In April 2004 youth offending teams were four years old. These
multi-agency, multi-disciplinary teams were set up to prevent
offending, and their composition means they can take a genuinely
holistic approach to the prevention and reduction of offending by
children and young people.
In particular, YOTs offer a rare opportunity to look at the effects
of social policy upstream with social services, health and
education: what is going on, and what might be changed. They are a
good place to ask questions about what might prevent offending by
children and young people. A recent survey of more than 1,000
children under YOT supervision revealed some startling messages for
YOTs supervise children from the age of 10 up to and including
young adults aged 17 and often 18 if lengthy supervision is
required. They provide an incredibly rich source of expertise about
children, young people and crime. YOT staff have a very wide range
of backgrounds and skills in such things as social work, probation,
health screening and health care, parenting, education, policing in
its many forms, career, drug and accommodation specialisms, victim
liaison, and restorative justice. They are also responsible for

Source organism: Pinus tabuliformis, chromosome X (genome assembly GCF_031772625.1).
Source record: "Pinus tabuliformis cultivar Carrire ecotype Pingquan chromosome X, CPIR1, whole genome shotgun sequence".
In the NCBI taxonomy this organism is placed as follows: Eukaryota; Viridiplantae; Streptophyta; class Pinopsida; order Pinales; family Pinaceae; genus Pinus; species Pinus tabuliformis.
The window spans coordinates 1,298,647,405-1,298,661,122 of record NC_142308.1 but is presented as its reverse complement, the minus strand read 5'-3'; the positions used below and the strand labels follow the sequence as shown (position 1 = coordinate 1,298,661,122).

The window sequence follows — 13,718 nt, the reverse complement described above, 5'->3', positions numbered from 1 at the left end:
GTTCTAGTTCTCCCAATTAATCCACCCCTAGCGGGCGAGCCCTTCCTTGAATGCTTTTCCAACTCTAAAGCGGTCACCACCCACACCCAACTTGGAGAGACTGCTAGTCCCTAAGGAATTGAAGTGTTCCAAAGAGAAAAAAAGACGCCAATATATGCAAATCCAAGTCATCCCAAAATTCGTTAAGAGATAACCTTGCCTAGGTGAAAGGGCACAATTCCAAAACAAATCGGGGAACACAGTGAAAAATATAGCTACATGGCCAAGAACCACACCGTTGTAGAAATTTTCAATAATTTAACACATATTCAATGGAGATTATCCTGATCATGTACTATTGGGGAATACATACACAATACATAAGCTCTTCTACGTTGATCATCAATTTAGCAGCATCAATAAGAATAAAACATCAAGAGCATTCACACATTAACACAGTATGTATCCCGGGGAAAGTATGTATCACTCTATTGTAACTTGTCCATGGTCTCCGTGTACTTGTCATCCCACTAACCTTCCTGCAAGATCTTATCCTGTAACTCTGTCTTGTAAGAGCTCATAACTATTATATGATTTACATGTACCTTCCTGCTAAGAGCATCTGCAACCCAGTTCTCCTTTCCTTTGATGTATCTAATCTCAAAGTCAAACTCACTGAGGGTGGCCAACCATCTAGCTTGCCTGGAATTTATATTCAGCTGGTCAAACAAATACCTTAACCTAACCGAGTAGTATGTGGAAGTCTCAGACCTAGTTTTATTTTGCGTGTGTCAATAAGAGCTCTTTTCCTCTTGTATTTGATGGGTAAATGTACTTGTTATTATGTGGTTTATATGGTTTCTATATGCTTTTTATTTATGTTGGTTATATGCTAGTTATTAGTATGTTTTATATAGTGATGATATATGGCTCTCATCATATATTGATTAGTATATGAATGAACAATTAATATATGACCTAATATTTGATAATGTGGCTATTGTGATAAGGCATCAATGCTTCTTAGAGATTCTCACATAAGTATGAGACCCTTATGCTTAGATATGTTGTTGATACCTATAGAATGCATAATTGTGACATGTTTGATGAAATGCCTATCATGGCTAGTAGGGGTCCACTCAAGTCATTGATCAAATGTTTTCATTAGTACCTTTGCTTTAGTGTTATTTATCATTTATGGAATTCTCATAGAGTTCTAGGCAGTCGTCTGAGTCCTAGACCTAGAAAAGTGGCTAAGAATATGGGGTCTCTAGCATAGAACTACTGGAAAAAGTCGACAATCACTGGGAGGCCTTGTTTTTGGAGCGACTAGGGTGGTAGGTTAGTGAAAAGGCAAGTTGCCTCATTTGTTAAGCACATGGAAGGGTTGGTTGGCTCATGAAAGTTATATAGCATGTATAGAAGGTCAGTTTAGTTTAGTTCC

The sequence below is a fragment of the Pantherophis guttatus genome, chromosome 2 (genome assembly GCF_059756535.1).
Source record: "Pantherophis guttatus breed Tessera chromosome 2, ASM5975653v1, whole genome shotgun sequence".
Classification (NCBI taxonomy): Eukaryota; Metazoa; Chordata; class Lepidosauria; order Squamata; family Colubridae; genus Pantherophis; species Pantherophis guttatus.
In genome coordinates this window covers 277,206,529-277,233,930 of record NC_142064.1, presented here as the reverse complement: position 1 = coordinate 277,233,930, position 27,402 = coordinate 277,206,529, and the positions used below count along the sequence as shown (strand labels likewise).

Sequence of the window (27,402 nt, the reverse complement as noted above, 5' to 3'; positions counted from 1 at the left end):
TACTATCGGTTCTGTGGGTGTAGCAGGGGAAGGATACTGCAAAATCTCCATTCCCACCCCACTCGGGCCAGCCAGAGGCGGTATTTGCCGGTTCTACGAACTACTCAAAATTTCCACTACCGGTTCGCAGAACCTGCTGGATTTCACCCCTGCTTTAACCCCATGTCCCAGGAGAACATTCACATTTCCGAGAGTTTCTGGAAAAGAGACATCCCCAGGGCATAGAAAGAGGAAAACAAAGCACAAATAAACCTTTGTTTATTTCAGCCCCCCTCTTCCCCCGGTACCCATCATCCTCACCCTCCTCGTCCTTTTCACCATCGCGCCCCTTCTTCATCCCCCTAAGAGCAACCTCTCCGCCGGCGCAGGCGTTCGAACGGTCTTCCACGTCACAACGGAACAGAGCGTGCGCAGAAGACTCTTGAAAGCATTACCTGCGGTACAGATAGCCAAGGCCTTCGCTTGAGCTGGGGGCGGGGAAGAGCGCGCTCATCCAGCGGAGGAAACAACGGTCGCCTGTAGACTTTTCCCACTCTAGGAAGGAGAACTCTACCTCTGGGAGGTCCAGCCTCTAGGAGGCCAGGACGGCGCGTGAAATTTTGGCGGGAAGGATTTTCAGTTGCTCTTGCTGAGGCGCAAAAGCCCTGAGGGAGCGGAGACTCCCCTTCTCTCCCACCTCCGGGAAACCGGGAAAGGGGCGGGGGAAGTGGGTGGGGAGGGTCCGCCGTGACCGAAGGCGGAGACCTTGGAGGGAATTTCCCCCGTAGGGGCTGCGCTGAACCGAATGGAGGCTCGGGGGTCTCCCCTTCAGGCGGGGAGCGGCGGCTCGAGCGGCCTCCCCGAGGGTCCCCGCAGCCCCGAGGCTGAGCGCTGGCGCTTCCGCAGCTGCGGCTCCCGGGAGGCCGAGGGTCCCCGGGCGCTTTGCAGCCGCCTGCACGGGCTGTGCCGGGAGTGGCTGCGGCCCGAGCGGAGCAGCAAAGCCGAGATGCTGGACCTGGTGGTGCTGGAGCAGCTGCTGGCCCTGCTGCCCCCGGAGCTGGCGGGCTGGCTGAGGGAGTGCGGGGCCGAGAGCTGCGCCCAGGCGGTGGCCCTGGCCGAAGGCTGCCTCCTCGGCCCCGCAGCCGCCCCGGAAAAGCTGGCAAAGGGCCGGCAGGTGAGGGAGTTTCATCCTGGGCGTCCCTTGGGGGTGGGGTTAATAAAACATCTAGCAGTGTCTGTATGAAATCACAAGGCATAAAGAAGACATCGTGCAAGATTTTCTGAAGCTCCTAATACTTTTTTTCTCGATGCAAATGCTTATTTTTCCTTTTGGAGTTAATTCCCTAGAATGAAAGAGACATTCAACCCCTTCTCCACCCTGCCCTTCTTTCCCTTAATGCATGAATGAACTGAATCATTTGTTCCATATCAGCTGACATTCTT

supporting, mentoring, cajoling, encouraging or overtly insisting
that young people grow and develop without recourse to criminal
behaviour or activity.
The survey’s findings about the nature of YOTs’ work include:
- Only about 7 per cent of YOTs’ work concerns children aged 14
- A significant number of children and young people had no
previous convictions. This was 46 per cent of the sample overall,
but more than 60 per cent of girls and young women had no record of
- Robbery and burglary figures are down. As primary offences for
which supervision is required they account for about 5 per cent of
offending. A few years ago burglary might have accounted for 15 per
cent of a typical youth justice team caseload, with robbery not far
- The most numerous offences requiring YOT supervision are of
theft or assault. Where the offence is of assault this usually
denotes offences of common assault or public order.
Much of the behaviour associated with criminality among young
people shows itself at school. The benchmark calculation from the
Connexions service is that 9 per cent of schoolchildren in the
general school population require medium to high maintenance at
some point in their school career. This includes children with
special needs, children who truant regularly, and those with
behaviour which entails additional support, or removal from routine